Accounting for Mergers & Acquisitions

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06 Jan Accounting for Mergers & Acquisitions

Many buyers are uncertain how to report mergers and acquisitions (M&As) under U.S. Generally Accepted Accounting Principles (GAAP). After a deal closes, the buyer’s post-deal balance sheet looks markedly different than it did before the entities combined. Provided below is guidance on reporting business combinations to help reduce future write-offs and restatements due to inaccurate purchase price allocations.

Purchase price allocations

Under GAAP, buyers must allocate the purchase price paid in M&As to all acquired assets and liabilities based on their fair values. The process starts by estimating a cash equivalent purchase price.

If a buyer pays 100 percent cash up front, the purchase price is already at a cash equivalent value, but the cash equivalent price is less clear if a seller accepts non-cash terms, such as an earnout that is contingent on the acquired entity’s future performance or stock in the newly formed entity.

The next step is to identify all tangible and intangible assets and liabilities acquired in the business combination. The seller’s presale balance sheet will report most tangible assets and liabilities, including inventory, equipment, and payables. However, intangibles are reported only if they were previously purchased by the seller. As such, intangibles are usually generated internally, so they are rarely included on the seller’s balance sheet.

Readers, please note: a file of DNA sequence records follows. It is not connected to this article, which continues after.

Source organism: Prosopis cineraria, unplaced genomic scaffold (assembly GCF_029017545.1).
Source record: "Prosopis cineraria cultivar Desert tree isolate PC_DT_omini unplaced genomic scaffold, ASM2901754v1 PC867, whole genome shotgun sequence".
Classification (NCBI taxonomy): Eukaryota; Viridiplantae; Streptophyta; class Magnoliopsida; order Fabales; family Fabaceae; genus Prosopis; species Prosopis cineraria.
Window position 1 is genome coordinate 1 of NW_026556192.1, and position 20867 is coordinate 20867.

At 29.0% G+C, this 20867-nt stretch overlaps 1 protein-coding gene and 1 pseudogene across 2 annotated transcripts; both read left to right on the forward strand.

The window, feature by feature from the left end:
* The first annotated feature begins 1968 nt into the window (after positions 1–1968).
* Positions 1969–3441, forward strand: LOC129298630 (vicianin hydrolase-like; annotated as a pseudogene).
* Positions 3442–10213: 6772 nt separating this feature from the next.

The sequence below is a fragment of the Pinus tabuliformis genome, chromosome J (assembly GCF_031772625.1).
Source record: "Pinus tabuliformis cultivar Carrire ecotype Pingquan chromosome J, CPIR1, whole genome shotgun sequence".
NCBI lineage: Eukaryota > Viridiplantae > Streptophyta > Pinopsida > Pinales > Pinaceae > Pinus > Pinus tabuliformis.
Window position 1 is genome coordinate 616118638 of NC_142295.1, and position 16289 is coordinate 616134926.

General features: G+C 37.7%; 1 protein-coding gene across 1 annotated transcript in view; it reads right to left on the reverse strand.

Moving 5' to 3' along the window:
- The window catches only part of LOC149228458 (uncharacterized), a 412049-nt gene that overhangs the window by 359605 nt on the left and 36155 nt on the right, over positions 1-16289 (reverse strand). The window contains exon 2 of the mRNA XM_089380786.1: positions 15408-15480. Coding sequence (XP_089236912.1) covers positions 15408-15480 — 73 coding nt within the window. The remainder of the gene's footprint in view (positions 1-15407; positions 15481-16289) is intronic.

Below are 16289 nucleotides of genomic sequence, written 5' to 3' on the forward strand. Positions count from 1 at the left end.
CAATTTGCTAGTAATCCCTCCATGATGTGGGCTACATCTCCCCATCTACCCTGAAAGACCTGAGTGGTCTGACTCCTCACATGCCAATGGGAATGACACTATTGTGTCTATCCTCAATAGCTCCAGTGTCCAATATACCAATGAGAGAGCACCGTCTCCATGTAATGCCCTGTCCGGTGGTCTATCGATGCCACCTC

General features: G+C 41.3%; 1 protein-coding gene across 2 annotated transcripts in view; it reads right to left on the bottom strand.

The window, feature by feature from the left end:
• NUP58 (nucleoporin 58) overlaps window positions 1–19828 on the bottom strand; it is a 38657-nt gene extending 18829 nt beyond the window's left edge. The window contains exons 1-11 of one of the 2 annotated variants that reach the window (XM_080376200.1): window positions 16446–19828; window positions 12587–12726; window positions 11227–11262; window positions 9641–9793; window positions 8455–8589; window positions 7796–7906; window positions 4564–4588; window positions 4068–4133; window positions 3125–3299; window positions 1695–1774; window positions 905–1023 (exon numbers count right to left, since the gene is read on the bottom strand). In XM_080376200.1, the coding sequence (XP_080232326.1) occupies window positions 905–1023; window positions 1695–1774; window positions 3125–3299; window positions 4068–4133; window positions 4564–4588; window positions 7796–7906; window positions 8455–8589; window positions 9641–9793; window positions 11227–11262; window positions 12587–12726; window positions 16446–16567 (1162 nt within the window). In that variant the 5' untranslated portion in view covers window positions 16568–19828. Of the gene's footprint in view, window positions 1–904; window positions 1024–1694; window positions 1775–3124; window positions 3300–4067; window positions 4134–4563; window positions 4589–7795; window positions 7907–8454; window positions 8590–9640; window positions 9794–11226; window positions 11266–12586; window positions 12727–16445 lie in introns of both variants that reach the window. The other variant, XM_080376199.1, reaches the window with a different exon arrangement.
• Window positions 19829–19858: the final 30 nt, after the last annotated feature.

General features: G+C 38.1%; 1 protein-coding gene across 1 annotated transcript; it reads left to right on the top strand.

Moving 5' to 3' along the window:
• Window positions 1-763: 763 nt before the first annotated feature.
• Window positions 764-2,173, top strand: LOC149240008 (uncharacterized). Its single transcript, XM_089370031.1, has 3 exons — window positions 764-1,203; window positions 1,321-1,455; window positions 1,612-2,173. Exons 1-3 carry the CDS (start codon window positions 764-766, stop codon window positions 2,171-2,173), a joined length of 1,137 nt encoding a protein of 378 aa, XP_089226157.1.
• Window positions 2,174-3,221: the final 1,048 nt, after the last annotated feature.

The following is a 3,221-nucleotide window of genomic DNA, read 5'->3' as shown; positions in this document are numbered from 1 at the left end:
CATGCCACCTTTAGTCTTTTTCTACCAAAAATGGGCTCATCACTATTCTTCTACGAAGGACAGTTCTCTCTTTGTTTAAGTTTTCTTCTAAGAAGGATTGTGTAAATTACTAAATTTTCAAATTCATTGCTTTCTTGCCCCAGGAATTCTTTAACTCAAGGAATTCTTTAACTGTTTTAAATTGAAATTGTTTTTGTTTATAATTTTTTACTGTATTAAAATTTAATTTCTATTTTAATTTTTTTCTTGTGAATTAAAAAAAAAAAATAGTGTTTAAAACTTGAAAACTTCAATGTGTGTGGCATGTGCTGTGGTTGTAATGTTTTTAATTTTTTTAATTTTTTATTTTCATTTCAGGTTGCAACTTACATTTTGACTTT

Fair value

Acquired assets and liabilities are then added to the buyer’s post-deal balance sheet, based on their fair values on the acquisition date. The difference between the sum of these fair values and the purchase price is reported as goodwill.

Goodwill and other indefinite-lived intangibles — such as brand names and in-process research and development — usually are not amortized for GAAP purposes. Instead, companies generally must test goodwill for impairment each year. Impairment testing also is needed when certain triggering events occur, such as the loss of a key person or an unanticipated increase in competition. If a borrower reports an impairment loss, it could mean that the business combination has failed to achieve management’s expectations.

Rather than test for impairment, private companies may elect to amortize goodwill straight-line, generally over 10 years. Companies that elect this alternate method, however, must still test for impairment when certain triggering events occur.

Bottom line

A business combination is a significant transaction, so it is important for the accounting to be correct from the start. We can help buyers identify intangibles, estimate fair value, and allocate purchase price even when a deal’s cash-equivalent purchase price is not readily apparent.

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